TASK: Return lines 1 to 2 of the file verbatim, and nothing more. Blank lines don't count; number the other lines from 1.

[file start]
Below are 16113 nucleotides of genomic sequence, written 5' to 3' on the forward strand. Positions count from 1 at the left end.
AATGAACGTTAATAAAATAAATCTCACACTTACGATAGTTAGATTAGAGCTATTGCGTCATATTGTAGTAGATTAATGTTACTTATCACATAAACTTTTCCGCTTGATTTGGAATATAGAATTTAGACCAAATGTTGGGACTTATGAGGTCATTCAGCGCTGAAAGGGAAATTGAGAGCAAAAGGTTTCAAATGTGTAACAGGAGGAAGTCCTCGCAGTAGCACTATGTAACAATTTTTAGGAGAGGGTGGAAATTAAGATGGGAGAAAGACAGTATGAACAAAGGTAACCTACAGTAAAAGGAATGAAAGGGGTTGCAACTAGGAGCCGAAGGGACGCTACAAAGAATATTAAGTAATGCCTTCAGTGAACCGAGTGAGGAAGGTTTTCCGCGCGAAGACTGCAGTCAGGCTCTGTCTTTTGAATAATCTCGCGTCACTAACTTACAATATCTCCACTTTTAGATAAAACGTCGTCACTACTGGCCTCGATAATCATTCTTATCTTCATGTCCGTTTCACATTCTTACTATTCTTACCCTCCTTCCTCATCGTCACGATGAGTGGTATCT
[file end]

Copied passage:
Below are 16113 nucleotides of genomic sequence, written 5' to 3' on the forward strand. Positions count from 1 at the left end.
AATGAACGTTAATAAAATAAATCTCACACTTACGATAGTTAGATTAGAGCTATTGCGTCATATTGTAGTAGATTAATGTTACTTATCACATAAACTTTTCCGCTTGATTTGGAATATAGAATTTAGACCAAATGTTGGGACTTATGAGGTCATTCAGCGCTGAAAGGGAAATTGAGAGCAAAAGGTTTCAAATGTGTAACAGGAGGAAGTCCTCGCAGTAGCACTATGTAACAATTTTTAGGAGAGGGTGGAAATTAAGATGGGAGAAAGACAGTATGAACAAAGGTAACCTACAGTAAAAGGAATGAAAGGGGTTGCAACTAGGAGCCGAAGGGACGCTACAAAGAATATTAAGTAATGCCTTCAGTGAACCGAGTGAGGAAGGTTTTCCGCGCGAAGACTGCAGTCAGGCTCTGTCTTTTGAATAATCTCGCGTCACTAACTTACAATATCTCCACTTTTAGATAAAACGTCGTCACTACTGGCCTCGATAATCATTCTTATCTTCATGTCCGTTTCACATTCTTACTATTCTTACCCTCCTTCCTCATCGTCACGATGAGTGGTATCT